Mobile Bankers in West African Marketplaces

In the larger marketplaces of West African countries, "mobile bankers" frequently carry out deposit and credit operations amongst vendors. In fact, mobile bankers are often agents for large businessmen, moeylenders, or other economically powerful individuals.

A mobile banker's activity consists of making regular - often daily - visits to market vendors and collecting their deposits from them. His fee usually amounts to one deposit per time period (one month, for example) at the end of which the lump sum less the fee is returned to the depositor. Mobile bankers also extend credit; some of the larger traders in Abidjan, for instance, may get advances of up to six times their deposits.

For the market vendor, mobile bankers offer the convenience of bringing banking services directly to their place of activity, during working hours - which is also the time when banks operate - and the possibility of opening a line of credit under better conditions than a formal bank. Moreover, a survey of 44 market women in Abidjan showed that the interviewees preferred mobile bankers over savings and loan associations because with the latter there are "too many disputes" whereas with the former they negotiate only with one individual and not several. Finally, market vendors see little risk in depositing their money with someone who comes around daily.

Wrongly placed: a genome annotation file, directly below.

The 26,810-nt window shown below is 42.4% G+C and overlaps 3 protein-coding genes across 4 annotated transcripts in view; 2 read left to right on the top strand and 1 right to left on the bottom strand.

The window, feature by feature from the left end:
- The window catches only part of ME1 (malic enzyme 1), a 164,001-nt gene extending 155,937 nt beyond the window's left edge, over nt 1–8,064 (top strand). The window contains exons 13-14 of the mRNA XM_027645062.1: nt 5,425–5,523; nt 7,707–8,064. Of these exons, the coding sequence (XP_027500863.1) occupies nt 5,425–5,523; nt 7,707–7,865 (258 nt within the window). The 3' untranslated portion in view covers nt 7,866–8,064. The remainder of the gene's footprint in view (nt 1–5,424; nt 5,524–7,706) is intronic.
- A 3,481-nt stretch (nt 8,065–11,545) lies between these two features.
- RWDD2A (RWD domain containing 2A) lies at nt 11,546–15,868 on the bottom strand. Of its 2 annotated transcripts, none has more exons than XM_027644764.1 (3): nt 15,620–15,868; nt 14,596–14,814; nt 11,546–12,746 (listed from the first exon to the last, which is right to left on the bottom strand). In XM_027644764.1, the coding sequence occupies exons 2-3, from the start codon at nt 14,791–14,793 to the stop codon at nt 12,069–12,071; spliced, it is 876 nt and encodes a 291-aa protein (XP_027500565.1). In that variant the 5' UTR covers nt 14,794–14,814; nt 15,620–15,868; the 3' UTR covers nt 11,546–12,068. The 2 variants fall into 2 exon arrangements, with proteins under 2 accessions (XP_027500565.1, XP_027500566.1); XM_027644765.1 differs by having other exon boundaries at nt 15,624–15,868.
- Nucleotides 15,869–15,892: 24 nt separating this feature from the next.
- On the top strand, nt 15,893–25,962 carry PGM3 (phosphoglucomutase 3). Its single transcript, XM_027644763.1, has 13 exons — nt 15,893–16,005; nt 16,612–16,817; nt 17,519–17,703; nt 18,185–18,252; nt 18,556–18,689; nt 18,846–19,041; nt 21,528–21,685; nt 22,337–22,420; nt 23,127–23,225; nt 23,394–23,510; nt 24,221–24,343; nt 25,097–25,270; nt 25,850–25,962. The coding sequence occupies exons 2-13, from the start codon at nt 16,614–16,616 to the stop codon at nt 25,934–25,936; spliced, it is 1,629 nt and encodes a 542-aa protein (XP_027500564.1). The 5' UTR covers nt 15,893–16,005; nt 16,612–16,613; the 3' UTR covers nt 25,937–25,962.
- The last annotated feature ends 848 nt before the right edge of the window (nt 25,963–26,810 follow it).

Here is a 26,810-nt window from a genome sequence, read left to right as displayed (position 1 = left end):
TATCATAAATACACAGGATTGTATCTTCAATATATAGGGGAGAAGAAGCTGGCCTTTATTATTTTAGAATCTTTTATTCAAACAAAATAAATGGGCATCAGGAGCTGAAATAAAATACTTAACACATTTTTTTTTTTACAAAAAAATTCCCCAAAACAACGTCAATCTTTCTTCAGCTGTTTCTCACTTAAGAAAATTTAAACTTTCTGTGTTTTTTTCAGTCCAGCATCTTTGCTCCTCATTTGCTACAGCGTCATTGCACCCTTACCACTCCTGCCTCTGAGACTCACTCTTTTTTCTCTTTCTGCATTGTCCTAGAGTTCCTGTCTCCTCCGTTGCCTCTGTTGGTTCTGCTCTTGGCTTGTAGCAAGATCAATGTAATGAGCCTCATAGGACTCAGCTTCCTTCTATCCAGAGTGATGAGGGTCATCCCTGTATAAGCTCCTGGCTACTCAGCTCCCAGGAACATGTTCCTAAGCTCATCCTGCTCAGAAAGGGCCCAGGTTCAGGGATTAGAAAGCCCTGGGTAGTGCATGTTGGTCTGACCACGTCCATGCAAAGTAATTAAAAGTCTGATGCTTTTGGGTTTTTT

This regularity of transactions is also appriciated by the mobile bankers themselves, as it is one of the ways they may assess the creditworthiness of their clients. Indeed, their daily visits put pressure on vendors to make deposits, which are usually always of the same amount so that accounting may be made easier.

Hari Srinivas -
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